- The addition of prime time rolling logs (detailed show listings by half-hour time blocks) was welcomed by most.
- A daily editorial feature giving “best bets” type information was considered valuable.
- A notable number of attendees valued the revived “Chef’s Showcase” feature, and many liked puzzles.
- Other editorial content appeared to be largely unvalued by most attendees – nice to have, but certainly not necessary and unlikely to be coveted.
Both the market research and the focus groups led us to consider an opt-in book but with a surcharge. We also concluded we could increase the single copy cost of our Saturday newspaper but both the surcharge and the increased Saturday single copy price required an investment in the book, an investment – not further cuts but adds back to content.
So what did we do:
First, greatly expanded our television listings, adding more detailed descriptions of daily prime time programs and introducing celebrity articles and puzzles that will increase the ways in which readers can use and enjoy Starweek.
Second, starting in a few weeks, Starweek will no longer automatically be delivered to readers’ doors with their Saturday Star unless they tell us specifically that they want it.
Third, when they opt-in, they will receive the expanded Starweek for an additional 50 cents a week with their Saturday paper.
Fourth, Starweek will still be included in all single copies sold in stores and newspaper boxes, but the cost will rise to $2.50 from $2.00 in the Greater Toronto Area.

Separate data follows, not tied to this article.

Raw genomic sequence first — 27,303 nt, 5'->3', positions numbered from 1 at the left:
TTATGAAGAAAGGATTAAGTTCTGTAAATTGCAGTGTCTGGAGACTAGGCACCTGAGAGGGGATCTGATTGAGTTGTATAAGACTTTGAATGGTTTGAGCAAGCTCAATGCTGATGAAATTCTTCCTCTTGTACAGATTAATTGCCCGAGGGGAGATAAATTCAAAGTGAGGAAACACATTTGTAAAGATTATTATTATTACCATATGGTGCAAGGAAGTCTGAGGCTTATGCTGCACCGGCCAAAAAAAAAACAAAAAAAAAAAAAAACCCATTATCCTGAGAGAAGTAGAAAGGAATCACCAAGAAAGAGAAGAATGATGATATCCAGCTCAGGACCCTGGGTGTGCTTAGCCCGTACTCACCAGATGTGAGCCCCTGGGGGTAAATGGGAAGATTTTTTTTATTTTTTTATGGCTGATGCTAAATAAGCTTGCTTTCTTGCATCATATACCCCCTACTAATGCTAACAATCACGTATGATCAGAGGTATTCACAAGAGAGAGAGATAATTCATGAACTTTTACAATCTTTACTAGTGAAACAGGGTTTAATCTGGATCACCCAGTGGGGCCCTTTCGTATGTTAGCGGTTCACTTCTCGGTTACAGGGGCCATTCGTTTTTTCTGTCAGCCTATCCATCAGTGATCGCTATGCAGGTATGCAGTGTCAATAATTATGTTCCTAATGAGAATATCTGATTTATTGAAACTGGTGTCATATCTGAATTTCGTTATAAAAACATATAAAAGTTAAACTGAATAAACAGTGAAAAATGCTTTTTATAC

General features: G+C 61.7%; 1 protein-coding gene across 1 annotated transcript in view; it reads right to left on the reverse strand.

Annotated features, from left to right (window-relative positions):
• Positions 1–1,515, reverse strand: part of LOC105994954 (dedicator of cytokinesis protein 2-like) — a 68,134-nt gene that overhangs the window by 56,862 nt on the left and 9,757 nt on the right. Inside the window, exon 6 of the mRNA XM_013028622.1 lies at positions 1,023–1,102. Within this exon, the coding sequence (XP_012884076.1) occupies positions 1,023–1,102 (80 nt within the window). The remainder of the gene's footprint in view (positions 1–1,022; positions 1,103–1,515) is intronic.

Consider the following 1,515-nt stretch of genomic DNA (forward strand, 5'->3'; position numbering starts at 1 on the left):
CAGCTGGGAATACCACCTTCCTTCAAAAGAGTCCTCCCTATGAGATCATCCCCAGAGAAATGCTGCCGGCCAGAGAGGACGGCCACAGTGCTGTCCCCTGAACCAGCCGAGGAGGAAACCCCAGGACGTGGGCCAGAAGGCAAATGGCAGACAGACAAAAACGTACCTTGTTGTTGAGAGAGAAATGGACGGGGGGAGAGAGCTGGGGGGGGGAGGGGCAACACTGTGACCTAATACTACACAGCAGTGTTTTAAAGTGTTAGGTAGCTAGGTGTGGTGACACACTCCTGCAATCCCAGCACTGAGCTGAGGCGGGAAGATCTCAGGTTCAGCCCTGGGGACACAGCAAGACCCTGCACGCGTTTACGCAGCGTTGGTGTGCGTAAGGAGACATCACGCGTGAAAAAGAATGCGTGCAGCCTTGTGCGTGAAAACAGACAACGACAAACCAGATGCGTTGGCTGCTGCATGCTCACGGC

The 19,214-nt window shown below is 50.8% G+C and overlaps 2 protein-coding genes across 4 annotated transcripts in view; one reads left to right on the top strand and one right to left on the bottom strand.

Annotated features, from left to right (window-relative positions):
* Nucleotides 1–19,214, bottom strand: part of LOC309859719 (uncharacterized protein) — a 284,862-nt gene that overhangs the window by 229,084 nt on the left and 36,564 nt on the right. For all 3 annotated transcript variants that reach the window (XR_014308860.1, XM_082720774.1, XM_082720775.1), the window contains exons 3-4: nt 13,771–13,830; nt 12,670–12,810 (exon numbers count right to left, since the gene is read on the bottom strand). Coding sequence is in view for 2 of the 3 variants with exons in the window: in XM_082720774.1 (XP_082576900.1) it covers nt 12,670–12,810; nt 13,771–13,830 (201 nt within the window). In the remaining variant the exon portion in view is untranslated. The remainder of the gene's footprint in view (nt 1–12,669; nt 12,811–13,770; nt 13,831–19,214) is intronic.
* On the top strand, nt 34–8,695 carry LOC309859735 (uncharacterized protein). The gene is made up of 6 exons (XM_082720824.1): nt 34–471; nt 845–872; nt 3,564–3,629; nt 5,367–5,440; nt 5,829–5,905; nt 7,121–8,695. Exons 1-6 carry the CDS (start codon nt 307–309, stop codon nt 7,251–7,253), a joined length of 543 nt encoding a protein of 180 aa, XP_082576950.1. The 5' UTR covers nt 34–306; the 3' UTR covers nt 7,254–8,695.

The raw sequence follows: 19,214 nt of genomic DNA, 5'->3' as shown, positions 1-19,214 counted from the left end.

The content changes include:
- Greatly expanded television listings including two full pages of prime time listings for every day of the week, with more detailed descriptions of episodes of popular programs.
- Doubled our TV movie listings to four pages, with enhanced movie descriptions and more photos from featured movies.
- Enhanced the full page “Worth Watching” feature, which will now include details of new shows each week, including drama series and documentaries.
- Introduced a “Best Bets” feature for each day of the week, with a description of episodes of the most popular current shows, such as Flashpoint and CSI.
- Launched a new “Chef’s Showcase,” which each week will spotlight a different local chef and the recipe of their favourite dish.
- Added more celebrity content, including a second featured cover story, primarily focusing on Canadian stars, as well as more news about television personalities.
- Created a full page for TV puzzles and games that will include the current celebrity crossword, plus a new television Word Search and a TV Jumble.
Check out how readers can sign up at a special website, www.SayYesToStarweek.com.
This is a bold effort and not without risk. But our business model calls for this to generate new revenues and improve our financials considerably. In a time when profits are pressured, new twists on old ideas are necessary. There are few sure bets in the newspaper business these days, so innovation, creativity and risk-taking must become the norm and not the exception. Finding ways to generate new revenues from our existing print readers seems like an obvious place to start.
To be fair, neither the opt-in model or the opt-in and pay model are Toronto Star innovations. The Orange County Register was among the first to go opt-in with their TV book product, and the Arizona Republic was early to venture into an opt-in paid product. We may be the first to go opt-in pay at 50 cents along with a single-copy price increase at the same time. It’s a risky bet but we need aggressive moves during difficult times.
Time will tell if this bet pays off, but most certainly the learnings will be invaluable.